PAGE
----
Whole Foods is cutting prices — and it's hitting Trader Joe's hard

Amazon's acquisition of Whole Foods is rocking the grocery industry. 

As soon as the e-commerce giant's $13.7 billion acquisition of Whole Foods formally went through in August, the changes began, from cutting costs to internal restructuring. 

According to a report by alternative data intelligence firm Thasos Group, which analyzed mobile phone location data, Whole Foods' foot traffic climbed 17% year-over-year the week of price cuts.

Three weeks later, traffic was still up 4% year-over-year. 

These new customers seem to be coming from other grocery chains. 

Almost 10% of regular Trader Joe's customers defected to Whole Foods each day the first week after the Amazon acquisition, when the price cuts went into effect. While the figure dropped after the first week, Trader Joe's still had a 6% defection rate three weeks after the acquisition. 

The defection rate shows customers ditching a competitor for Whole Foods as a percentage of the total regular customer base. It's calculated by taking the percentage of regular Trader Joe's customers — people who visit the chain at least twice a month — that go to Whole Foods instead of Trader Joe's or another grocery rival on a given day.

The first week after the acquisition, for example, almost one in 10 regular Trader Joe's shoppers went to Whole Foods instead of going to Trader Joe's. 

Other retailers that were hit hard by Trader Joe's price cuts include Target and the organic supermarket chain Sprouts. 

RELATED: 11 ways to save at Whole Foods

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11 ways to save at whole foods

Be wary of dairy in glass containers

If you grab milk or cream from a glass bottle, you'll be charged for the price of the bottle in addition to its contents. If you must purchase the glass bottle version of the product, be sure to bring it back to Whole Foods next time you're shopping and customer service will give you a voucher.

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Bring your own bags

Whole Foods will offer you a five to 10 cent discount from your total for bringing your own bag.

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Don’t buy Whole Foods pre-packaged containers of fruits and veggies

You'll end up paying way more and receiving way less. Always opt for the full version of the fruit or vegetable and prepare it yourself.

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Take advantage of bulk meat deals

Deals on bulk amounts of certain meats vary from location to location. Ask the butcher about what bulk meat deals your local Whole Foods is offering.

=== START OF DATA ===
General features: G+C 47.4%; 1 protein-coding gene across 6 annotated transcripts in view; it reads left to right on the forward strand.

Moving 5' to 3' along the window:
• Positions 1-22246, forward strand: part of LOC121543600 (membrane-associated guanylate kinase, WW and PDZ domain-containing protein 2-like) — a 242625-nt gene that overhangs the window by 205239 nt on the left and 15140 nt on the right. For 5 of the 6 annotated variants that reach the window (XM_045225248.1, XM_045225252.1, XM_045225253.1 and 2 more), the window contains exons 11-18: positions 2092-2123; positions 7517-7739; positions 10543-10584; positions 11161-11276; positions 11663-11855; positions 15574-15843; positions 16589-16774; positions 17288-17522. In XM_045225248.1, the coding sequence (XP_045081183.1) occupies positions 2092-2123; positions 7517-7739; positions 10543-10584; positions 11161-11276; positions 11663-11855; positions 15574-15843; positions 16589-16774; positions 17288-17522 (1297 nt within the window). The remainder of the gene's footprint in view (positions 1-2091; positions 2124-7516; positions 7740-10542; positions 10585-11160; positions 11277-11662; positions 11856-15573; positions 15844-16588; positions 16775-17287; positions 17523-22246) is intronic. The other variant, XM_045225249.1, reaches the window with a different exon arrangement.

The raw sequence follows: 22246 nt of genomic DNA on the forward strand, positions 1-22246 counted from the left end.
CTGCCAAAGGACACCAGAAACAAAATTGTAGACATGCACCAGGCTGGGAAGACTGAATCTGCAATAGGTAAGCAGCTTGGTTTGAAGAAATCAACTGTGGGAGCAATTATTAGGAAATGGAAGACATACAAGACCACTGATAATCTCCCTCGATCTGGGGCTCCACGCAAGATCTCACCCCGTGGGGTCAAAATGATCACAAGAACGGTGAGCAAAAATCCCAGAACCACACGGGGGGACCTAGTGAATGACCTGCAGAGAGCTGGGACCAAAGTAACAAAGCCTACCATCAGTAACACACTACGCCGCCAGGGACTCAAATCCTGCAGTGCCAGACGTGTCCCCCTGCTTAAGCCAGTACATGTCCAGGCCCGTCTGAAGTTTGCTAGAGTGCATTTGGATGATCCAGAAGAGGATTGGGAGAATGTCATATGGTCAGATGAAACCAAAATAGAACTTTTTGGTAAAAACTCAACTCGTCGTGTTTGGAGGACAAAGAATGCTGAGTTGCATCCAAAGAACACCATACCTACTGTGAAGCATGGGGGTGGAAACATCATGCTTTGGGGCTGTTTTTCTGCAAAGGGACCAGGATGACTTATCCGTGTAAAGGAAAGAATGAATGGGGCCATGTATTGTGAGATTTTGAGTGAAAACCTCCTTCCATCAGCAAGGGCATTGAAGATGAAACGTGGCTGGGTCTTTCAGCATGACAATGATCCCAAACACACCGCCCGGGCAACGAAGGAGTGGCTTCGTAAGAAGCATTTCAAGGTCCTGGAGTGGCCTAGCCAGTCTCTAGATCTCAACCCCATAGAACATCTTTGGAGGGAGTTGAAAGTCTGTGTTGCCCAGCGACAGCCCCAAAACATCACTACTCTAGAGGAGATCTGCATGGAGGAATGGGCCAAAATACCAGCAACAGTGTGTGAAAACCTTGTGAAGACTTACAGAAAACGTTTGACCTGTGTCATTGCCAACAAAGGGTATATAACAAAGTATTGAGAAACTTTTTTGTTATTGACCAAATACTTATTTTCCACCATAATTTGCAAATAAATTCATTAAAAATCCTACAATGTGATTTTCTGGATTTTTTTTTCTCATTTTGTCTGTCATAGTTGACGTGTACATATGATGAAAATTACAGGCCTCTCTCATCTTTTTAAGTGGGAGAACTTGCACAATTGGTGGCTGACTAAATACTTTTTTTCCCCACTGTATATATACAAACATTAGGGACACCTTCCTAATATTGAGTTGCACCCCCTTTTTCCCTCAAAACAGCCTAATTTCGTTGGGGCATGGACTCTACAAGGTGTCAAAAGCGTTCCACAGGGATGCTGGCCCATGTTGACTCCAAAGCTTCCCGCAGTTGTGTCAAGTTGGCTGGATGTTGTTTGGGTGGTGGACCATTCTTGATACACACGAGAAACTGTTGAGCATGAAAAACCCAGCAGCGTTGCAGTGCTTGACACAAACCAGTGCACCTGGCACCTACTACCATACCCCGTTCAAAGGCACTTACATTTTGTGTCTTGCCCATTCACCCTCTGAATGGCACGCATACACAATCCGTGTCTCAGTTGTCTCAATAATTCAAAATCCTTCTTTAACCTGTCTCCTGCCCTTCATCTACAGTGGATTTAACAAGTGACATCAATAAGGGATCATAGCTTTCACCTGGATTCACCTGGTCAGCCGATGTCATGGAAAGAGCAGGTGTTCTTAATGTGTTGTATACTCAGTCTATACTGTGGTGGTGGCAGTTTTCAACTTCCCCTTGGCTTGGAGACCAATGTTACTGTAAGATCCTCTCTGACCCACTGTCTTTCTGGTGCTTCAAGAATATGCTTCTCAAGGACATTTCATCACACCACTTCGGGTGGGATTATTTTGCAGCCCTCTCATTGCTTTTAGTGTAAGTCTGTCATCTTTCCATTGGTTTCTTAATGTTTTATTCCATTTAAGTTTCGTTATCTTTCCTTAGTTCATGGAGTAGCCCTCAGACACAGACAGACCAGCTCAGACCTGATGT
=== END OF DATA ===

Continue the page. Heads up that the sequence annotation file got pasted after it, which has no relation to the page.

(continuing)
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Look for bright yellow tags

Special deals (that only last for a few days or a week) are unadvertised outside of the store but can be found while shopping by their bright yellow tags.

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Check out specialty online coupons

You can enter your local Whole Foods store online and print off coupons and deals that are specific to your local Whole Foods--some coupons are valid for up to three months. 

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Buy cases of products you like and save 10 percent

Whether it's protein bars or wine, Whole Foods will discount a case-sized version of your product for 10 percent, a well worth it investment if it's a product your consuming often.

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Shop the Friday-only sales

Stores will offer specialty Friday-only sales that can offer you major one-day savings.

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Shop the Whole Foods 365 value brand

The store's value brand is extremely well-priced and will offer you the healthiest version of discounted products, as there will be a significantly lower amount of preservatives than other discount brands, according to Whole Foods.

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"Like" your local Whole Foods' Facebook page for news on special deals and discounts

Deals will vary from store to store and are always advertised through social media.

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Bring your own containers when shopping the bulk section

When weighing your bulk purchase at checkout, Whole Foods will subtract the price of the weight of your container if you bring your own from home instead of using the ones provided in the store.

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SEE ALSO: Here are all the changes Amazon is making to Whole Foods

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